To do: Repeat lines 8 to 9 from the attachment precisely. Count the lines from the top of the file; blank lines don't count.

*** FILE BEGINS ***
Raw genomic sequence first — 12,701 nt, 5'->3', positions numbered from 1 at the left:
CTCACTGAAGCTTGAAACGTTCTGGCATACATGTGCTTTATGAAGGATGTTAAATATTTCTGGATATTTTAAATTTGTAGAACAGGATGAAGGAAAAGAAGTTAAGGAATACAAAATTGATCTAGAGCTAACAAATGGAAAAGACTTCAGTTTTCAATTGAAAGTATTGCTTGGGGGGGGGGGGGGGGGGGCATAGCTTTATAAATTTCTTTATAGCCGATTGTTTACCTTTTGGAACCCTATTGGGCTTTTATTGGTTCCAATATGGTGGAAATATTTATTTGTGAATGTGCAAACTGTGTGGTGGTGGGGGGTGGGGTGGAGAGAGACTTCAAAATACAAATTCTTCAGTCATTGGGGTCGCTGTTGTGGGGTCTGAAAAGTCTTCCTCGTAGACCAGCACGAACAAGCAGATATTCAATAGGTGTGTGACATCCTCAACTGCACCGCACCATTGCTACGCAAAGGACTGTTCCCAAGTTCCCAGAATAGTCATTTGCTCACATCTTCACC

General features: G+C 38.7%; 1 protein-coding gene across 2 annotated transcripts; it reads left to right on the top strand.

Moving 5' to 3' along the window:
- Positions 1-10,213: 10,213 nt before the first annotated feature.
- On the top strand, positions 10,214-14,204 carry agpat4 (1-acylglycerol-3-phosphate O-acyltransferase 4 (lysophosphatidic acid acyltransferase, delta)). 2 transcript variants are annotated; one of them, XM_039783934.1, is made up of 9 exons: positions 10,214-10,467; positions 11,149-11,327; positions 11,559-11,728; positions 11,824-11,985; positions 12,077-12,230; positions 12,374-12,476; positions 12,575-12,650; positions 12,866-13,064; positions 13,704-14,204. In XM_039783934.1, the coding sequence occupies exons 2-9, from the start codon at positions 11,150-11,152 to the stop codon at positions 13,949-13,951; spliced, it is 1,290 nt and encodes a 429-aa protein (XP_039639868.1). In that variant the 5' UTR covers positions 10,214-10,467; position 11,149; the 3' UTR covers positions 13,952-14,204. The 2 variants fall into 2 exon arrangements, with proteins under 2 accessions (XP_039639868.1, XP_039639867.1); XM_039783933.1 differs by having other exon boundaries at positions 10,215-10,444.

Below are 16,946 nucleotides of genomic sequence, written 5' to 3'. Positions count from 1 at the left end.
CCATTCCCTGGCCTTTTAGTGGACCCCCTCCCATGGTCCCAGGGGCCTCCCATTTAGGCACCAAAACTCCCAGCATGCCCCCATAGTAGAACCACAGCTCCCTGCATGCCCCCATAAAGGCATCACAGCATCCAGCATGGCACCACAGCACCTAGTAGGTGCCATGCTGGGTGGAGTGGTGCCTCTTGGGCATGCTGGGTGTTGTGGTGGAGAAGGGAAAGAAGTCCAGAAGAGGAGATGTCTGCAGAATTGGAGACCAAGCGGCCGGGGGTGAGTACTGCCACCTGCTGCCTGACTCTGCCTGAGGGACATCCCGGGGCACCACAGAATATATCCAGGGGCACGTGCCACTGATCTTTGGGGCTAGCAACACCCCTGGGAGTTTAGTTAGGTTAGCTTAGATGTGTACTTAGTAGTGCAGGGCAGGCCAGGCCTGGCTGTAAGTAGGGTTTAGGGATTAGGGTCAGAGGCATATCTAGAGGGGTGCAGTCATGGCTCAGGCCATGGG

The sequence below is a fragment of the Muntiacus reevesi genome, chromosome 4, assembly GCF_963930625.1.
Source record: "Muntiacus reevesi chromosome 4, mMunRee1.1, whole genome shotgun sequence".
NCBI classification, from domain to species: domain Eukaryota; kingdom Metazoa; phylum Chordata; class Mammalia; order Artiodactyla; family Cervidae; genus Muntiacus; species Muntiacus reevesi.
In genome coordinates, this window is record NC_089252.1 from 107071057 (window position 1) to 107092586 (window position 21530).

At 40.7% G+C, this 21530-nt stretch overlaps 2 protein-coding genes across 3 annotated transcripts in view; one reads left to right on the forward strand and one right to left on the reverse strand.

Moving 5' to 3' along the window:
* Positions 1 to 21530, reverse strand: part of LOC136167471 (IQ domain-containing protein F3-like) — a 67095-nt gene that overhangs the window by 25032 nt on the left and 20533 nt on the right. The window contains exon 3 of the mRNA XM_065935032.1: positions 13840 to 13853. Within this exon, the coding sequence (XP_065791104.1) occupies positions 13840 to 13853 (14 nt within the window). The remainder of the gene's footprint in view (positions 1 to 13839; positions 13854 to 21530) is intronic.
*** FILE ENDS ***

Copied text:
CCATTCCCTGGCCTTTTAGTGGACCCCCTCCCATGGTCCCAGGGGCCTCCCATTTAGGCACCAAAACTCCCAGCATGCCCCCATAGTAGAACCACAGCTCCCTGCATGCCCCCATAAAGGCATCACAGCATCCAGCATGGCACCACAGCACCTAGTAGGTGCCATGCTGGGTGGAGTGGTGCCTCTTGGGCATGCTGGGTGTTGTGGTGGAGAAGGGAAAGAAGTCCAGAAGAGGAGATGTCTGCAGAATTGGAGACCAAGCGGCCGGGGGTGAGTACTGCCACCTGCTGCCTGACTCTGCCTGAGGGACATCCCGGGGCACCACAGAATATATCCAGGGGCACGTGCCACTGATCTTTGGGGCTAGCAACACCCCTGGGAGTTTAGTTAGGTTAGCTTAGATGTGTACTTAGTAGTGCAGGGCAGGCCAGGCCTGGCTGTAAGTAGGGTTTAGGGATTAGGGTCAGAGGCATATCTAGAGGGGTGCAGTCATGGCTCAGGCCATGGG

The sequence below is a fragment of the Muntiacus reevesi genome, chromosome 4, assembly GCF_963930625.1.